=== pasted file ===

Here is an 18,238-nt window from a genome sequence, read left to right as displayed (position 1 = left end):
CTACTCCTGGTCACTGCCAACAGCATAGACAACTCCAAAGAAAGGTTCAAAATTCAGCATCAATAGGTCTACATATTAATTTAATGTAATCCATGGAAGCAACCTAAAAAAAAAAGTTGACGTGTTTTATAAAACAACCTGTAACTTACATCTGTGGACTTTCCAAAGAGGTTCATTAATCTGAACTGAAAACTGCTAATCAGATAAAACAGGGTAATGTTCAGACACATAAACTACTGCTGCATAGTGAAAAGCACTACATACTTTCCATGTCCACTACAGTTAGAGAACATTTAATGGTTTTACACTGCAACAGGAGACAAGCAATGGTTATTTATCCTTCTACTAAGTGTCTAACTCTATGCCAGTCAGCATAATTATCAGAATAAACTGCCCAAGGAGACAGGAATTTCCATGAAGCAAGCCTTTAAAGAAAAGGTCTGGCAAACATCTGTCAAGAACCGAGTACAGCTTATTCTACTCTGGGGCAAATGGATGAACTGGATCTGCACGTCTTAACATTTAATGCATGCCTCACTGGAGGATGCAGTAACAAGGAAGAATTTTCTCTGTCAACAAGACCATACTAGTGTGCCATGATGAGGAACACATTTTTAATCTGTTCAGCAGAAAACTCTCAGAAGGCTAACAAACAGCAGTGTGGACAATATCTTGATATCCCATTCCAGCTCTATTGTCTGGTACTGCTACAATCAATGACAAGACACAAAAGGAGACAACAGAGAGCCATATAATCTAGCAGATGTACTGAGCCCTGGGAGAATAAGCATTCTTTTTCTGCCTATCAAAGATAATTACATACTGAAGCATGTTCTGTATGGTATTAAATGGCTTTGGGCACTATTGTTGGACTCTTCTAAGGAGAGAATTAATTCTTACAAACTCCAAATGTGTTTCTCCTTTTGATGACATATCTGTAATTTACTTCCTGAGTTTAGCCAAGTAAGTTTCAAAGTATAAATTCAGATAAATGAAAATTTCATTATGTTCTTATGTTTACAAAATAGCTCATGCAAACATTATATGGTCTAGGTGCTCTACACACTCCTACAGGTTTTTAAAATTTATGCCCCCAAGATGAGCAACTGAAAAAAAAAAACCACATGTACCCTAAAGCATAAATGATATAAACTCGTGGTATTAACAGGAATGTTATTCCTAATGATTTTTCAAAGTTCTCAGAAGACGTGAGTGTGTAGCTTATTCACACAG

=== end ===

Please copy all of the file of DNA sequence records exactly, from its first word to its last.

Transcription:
Here is an 18,238-nt window from a genome sequence, read left to right as displayed (position 1 = left end):
CTACTCCTGGTCACTGCCAACAGCATAGACAACTCCAAAGAAAGGTTCAAAATTCAGCATCAATAGGTCTACATATTAATTTAATGTAATCCATGGAAGCAACCTAAAAAAAAAAGTTGACGTGTTTTATAAAACAACCTGTAACTTACATCTGTGGACTTTCCAAAGAGGTTCATTAATCTGAACTGAAAACTGCTAATCAGATAAAACAGGGTAATGTTCAGACACATAAACTACTGCTGCATAGTGAAAAGCACTACATACTTTCCATGTCCACTACAGTTAGAGAACATTTAATGGTTTTACACTGCAACAGGAGACAAGCAATGGTTATTTATCCTTCTACTAAGTGTCTAACTCTATGCCAGTCAGCATAATTATCAGAATAAACTGCCCAAGGAGACAGGAATTTCCATGAAGCAAGCCTTTAAAGAAAAGGTCTGGCAAACATCTGTCAAGAACCGAGTACAGCTTATTCTACTCTGGGGCAAATGGATGAACTGGATCTGCACGTCTTAACATTTAATGCATGCCTCACTGGAGGATGCAGTAACAAGGAAGAATTTTCTCTGTCAACAAGACCATACTAGTGTGCCATGATGAGGAACACATTTTTAATCTGTTCAGCAGAAAACTCTCAGAAGGCTAACAAACAGCAGTGTGGACAATATCTTGATATCCCATTCCAGCTCTATTGTCTGGTACTGCTACAATCAATGACAAGACACAAAAGGAGACAACAGAGAGCCATATAATCTAGCAGATGTACTGAGCCCTGGGAGAATAAGCATTCTTTTTCTGCCTATCAAAGATAATTACATACTGAAGCATGTTCTGTATGGTATTAAATGGCTTTGGGCACTATTGTTGGACTCTTCTAAGGAGAGAATTAATTCTTACAAACTCCAAATGTGTTTCTCCTTTTGATGACATATCTGTAATTTACTTCCTGAGTTTAGCCAAGTAAGTTTCAAAGTATAAATTCAGATAAATGAAAATTTCATTATGTTCTTATGTTTACAAAATAGCTCATGCAAACATTATATGGTCTAGGTGCTCTACACACTCCTACAGGTTTTTAAAATTTATGCCCCCAAGATGAGCAACTGAAAAAAAAAAACCACATGTACCCTAAAGCATAAATGATATAAACTCGTGGTATTAACAGGAATGTTATTCCTAATGATTTTTCAAAGTTCTCAGAAGACGTGAGTGTGTAGCTTATTCACACAG